The FTIR spectra of chitosan, MFO, and CMFO were recorded from 400 to 4000 cm−1 and are presented in Figure 2a. In the high resolution graph in Figure 2b, each of the curves for chitosan, MFO, and CMFO had a peak at ~2900 cm−1, which pertains to the stretching vibrations of aliphatic C−H bonds [31,35]. The broad bands in the 3200–3500 cm−1 region of the CMFO and chitosan curves were due to the hydrogen bonding of −NH2 and −OH bonds [37]. In Figure 2c, the formation of new peaks at 1383.68 and 1080.91 cm−1 of the CMFO spectrum was noted, indicating that chitosan was successfully coated on the surface of MFO. The peak at 1381.75 cm−1 of the chitosan curve confirms the stretching vibration of C–O and –C–O–C (chitosan main chains), while that at 1078.98 cm−1 pertains to C–O bond stretching [31,35]. In Figure 2d, the CMFO curve showed the same peaks with MFO at ~560 and ~480 cm−1, corresponding to asymmetric C=O, Fe−O, and Mn−O stretching vibration modes, respectively [38].

3.2. Adsorption Kinetics

The influence of contact time on Cu(II) and Pb(II) uptake by CMFO and MFO is presented in Figure 3 at different temperatures (25, 35, and 45 °C). At any given temperature and time, metal ion uptake by CMFO was consistently higher than MFO, indicating that chitosan enhanced the adsorption performance of MFO. At 25 °C (Figure 3a,b), a rapid increase in adsorption capacity was noted during the first 4 h, which continued to rise gradually until 24 h, after which no significant increase in metal adsorption was recorded. A similar trend was observed at 35 °C (Figure 3c,d), only that enhanced removal of the metal ions extended up to 24 h. As the temperature was further raised to 45 °C (Figure 3e,f), more metals were adsorbed by both MFO and CMFO and no further increase in metal ion removal was detected beyond 24 h of adsorption. Thus, in the subsequent adsorption experiments, 24 h was used as the time required to achieve equilibrium. Meanwhile, the highest amount of adsorbed Cu(II) and Pb(II), equal to 14.86 and 15.36 mg g−1, respectively, were achieved by CMFO, while only 2.59 mg g−1 Cu(II) and 13.52 mg g−1 Pb(II) were removed by MFO at 45 °C after 24 h.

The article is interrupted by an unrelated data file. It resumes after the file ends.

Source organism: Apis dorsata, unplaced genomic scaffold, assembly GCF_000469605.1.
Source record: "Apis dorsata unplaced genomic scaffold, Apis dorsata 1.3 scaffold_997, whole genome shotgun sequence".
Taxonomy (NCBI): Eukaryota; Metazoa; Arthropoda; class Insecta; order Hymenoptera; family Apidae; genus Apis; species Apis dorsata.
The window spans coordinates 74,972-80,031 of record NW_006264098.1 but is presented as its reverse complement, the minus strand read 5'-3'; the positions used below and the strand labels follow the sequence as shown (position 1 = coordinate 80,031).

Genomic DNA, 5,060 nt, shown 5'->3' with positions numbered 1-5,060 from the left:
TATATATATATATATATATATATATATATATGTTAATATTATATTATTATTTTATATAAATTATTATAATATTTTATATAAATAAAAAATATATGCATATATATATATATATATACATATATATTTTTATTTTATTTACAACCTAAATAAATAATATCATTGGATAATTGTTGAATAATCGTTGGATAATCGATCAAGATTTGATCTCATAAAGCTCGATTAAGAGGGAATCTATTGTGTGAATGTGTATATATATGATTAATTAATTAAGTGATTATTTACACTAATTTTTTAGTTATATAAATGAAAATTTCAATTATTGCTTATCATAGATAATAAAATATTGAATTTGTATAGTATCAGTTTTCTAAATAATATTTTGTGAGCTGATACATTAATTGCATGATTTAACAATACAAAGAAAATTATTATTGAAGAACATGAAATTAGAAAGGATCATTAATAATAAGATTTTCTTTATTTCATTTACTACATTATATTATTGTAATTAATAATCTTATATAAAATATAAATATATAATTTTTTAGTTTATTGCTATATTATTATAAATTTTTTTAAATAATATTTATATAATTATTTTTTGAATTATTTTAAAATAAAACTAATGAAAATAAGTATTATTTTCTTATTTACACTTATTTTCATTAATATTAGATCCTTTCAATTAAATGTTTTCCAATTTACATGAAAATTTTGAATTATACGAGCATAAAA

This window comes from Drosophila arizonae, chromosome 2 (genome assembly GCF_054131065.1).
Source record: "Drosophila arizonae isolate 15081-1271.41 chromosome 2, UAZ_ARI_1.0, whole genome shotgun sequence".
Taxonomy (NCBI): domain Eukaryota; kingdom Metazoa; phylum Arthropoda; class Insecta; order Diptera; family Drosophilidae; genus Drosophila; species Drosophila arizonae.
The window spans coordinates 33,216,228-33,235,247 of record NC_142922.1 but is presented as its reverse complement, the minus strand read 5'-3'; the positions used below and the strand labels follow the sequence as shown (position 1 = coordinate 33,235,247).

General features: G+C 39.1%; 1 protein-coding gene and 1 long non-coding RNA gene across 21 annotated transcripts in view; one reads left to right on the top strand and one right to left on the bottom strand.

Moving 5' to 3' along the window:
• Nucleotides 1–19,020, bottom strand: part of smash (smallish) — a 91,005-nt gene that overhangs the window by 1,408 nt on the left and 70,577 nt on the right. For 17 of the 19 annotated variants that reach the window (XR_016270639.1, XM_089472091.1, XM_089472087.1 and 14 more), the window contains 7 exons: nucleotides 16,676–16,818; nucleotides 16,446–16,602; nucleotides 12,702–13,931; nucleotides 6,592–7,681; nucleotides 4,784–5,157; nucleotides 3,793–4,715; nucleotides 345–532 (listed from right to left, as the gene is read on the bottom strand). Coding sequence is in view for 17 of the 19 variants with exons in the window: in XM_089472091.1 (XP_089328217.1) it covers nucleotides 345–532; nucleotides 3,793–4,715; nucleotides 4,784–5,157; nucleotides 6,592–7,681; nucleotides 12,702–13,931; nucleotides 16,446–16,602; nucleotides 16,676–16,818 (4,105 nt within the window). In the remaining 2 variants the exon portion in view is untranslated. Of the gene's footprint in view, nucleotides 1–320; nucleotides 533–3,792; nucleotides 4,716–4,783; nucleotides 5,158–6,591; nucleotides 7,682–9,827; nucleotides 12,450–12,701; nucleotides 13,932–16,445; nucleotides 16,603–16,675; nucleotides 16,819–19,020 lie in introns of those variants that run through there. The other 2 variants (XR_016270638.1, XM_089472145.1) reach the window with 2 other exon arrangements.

In each of the operating temperatures considered in this study, Pb(II) exhibited higher affinity than Cu(II) towards both MFO and CMFO. This can be explained by the physicochemical characteristics of the metal ions (i.e., hydrated ionic radius and electronegativity) and the intrinsic properties of the adsorbent (i.e., type of reactive groups). Previous reports suggested that higher electronegativity and smaller hydrated radius ensure a more favorable adsorption through surface complexation [39]. The electronegativity values of Pb(II) and Cu(II), based on Linus Pauling scale, are 2.33 and 1.90, respectively. Therefore, Pb(II), being more electronegative than Cu(II), has stronger affinity for the lone pair of electrons in the hydroxyl (−OH) groups of CMFO and MFO and the amino (−NH2) group of CMFO. Meanwhile, the hydrated ionic radii of Pb(II) and Cu(II) are 0.401 and 0.419 nm, respectively [40]. The smaller the hydrated ionic radius, the nearer it is to the adsorbing surface and the greater its interaction with the oppositely-charged adsorption site; thus, Pb(II) has a higher comparative adsorption capacity than Cu(II).